♪♪ Hey. What’s up?
It’s Michael Carbonaro. Thank you for watching
this week’s episode of “The Carbonaro Effect.” I am loving this season, and I’m loving that
you’re watching it, and I’m loving that
you’re here now, in “The After Effect,” where I answer your questions
about the episode. Thank you for writing
questions in. I love getting to see what
you guys are thinking, and let me start answering them
right now. First question comes from Pete. “Poppin’ Pants… Was such a ridiculous idea.” Was it hard to find someone
who thought that was real? You know, I thought it was
gonna be, and it wasn’t. I think we shot that three
times. Everyone believed it, but that dude
had the best reaction. Right? What?! It agitates — Yep. There — There it goes. Look. It’s conducting
the heat quickly, the foil. Yeah. Then you get your popcorn popped out of it. What the [bleep]. He didn’t believe it in the end, that it was a TV show. That’s how hard he believed
in those popcorn pants. Have you ever heard of the “The Carbonaro Effect”? I have. Yeah,
we’re on it right now. No, we’re not. Yeah, we are. No, we’re not. Ted writes in, “How did
you get all that wine into each little bubble?” Oh, yeah.
In the shipping store. The bubble wrap,
it has car– They put carbon dioxide inside these now, so, like, the fermentation hits the carbon dioxide, and then it sucks it
into the bubbles, Oh, wow.
That’s some science. The original idea came up. It was gonna be, you know,
if we had, like, a Lego toy, if someone ever came in
and shipped something like a Lego toy, maybe you can make
all the little things go separately into the — into the bubbles
of the bubble wrap. What?! So, the wine was, like, “Ooh! Let’s get liquid in there,” and I gave it a shot,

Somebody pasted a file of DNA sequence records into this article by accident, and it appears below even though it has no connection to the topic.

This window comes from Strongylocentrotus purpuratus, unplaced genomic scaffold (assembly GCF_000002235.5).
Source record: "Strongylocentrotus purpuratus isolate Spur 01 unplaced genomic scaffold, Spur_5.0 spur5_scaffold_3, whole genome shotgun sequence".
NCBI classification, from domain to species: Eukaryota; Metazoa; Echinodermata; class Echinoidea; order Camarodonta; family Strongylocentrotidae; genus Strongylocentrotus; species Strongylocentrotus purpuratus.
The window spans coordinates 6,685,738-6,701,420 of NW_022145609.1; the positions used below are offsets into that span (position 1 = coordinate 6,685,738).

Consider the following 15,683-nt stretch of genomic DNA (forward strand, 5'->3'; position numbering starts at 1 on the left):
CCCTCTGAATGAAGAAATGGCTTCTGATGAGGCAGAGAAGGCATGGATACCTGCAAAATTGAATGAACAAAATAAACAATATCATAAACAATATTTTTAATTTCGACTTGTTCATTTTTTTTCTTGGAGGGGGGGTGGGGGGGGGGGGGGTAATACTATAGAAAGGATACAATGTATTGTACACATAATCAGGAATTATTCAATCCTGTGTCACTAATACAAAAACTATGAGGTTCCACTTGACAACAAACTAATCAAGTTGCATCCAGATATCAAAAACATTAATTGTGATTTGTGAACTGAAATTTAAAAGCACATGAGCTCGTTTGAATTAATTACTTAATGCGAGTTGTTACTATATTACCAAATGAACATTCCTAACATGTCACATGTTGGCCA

and I’m so glad it worked. Dude, this is [bleep]
crazy science. Yeah, that’s the, um…
The Carbonaro Effect. Get the [bleep]
out of here, dude. Let’s pop some bubbles and toast! Alright!
Let’s do it. [ Clicks tongue ] Cheers. Salute. Salute. Molly writes in, “Your movie theater illusion
was amazing.” Thank you.
It’s another long-time trick. We’ve been trying to do it
for a while — finding the right spot
to make that work. The question is,
“Do you get nervous doing a trick that relies
on a technological component like that?” Good question, Molly. Yes, because, you know, that was a real
16-millimeter projector, so yes, it was very tricky because we were actually — This is a secret,
but I’m gonna tell it. It wasn’t really the film
that was rolling. I made them think
that it was digitizing into a regular projector, but I was really projecting
that movie through a computer. If something glitches
technologically-wise… then it’s a mess
and the take’s no good. So, I do get nervous. Okay. Doreen writes,
“Who played the guy escaping from the movie screen in the last part
of the episode?” Well, for one, the guy that got
sucked into the movie screen, that’s my husband,
Peter Stickles. Where you from? Oh, I’m from — [ Projector clicks ] What the hell? Did you touch that? Nobody touched it. Old buildings, right?
Power surge probably. ♪♪ [ Electricity crackles ] The guy that he switched with is Rob Zabrecky, who is an amazing magician. He actually just goes
by “Zabrecky.” and he’s just got
the coolest face, right? [ Electricity crackles ] Oh, what the hell? [ Projector whirring ] What the… ♪♪ [Bleep].
What the [bleep]. I knew I wanted to use him
for that segment, as soon as we were
able to pull it off. So, yeah.
Those guys killed it. Where did Peter go? Peter went into the screen, and dude came out
of the screen. Dude dropped the key,
and he walked the [bleep] — What?! Oh, I’m going crazy. [ Chuckles ]
Oh, this is nuts. Nice questions, guys. Thank you
so much for writing these in. You can write more at
#AskMichaelCarbonaro. You can do that on
Twitter or Facebook. Or Instagram, even. Figure it out.
I’ll find ’em. And we’ll see you next week,
and check out the show. ♪♪